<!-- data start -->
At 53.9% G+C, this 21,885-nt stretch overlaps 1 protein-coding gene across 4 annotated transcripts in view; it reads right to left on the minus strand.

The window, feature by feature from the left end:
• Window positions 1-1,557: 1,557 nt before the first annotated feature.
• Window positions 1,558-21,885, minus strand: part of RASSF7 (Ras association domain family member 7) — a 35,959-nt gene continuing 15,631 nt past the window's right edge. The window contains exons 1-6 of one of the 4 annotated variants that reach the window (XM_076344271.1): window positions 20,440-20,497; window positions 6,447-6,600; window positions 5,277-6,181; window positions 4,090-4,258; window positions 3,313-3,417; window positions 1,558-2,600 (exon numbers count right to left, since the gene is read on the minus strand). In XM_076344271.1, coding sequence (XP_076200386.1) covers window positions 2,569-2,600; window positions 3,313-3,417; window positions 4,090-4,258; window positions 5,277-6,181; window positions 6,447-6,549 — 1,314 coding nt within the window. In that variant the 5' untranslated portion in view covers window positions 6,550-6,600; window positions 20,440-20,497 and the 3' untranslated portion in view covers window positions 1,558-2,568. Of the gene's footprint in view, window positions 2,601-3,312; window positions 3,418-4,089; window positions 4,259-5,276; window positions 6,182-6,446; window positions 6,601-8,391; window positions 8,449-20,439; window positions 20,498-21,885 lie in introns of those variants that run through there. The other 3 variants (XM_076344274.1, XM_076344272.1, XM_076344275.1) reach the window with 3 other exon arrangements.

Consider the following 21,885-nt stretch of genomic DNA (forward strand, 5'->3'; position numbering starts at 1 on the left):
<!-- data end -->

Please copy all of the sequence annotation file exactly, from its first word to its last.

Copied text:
At 53.9% G+C, this 21,885-nt stretch overlaps 1 protein-coding gene across 4 annotated transcripts in view; it reads right to left on the minus strand.

The window, feature by feature from the left end:
• Window positions 1-1,557: 1,557 nt before the first annotated feature.
• Window positions 1,558-21,885, minus strand: part of RASSF7 (Ras association domain family member 7) — a 35,959-nt gene continuing 15,631 nt past the window's right edge. The window contains exons 1-6 of one of the 4 annotated variants that reach the window (XM_076344271.1): window positions 20,440-20,497; window positions 6,447-6,600; window positions 5,277-6,181; window positions 4,090-4,258; window positions 3,313-3,417; window positions 1,558-2,600 (exon numbers count right to left, since the gene is read on the minus strand). In XM_076344271.1, coding sequence (XP_076200386.1) covers window positions 2,569-2,600; window positions 3,313-3,417; window positions 4,090-4,258; window positions 5,277-6,181; window positions 6,447-6,549 — 1,314 coding nt within the window. In that variant the 5' untranslated portion in view covers window positions 6,550-6,600; window positions 20,440-20,497 and the 3' untranslated portion in view covers window positions 1,558-2,568. Of the gene's footprint in view, window positions 2,601-3,312; window positions 3,418-4,089; window positions 4,259-5,276; window positions 6,182-6,446; window positions 6,601-8,391; window positions 8,449-20,439; window positions 20,498-21,885 lie in introns of those variants that run through there. The other 3 variants (XM_076344274.1, XM_076344272.1, XM_076344275.1) reach the window with 3 other exon arrangements.

Consider the following 21,885-nt stretch of genomic DNA (forward strand, 5'->3'; position numbering starts at 1 on the left):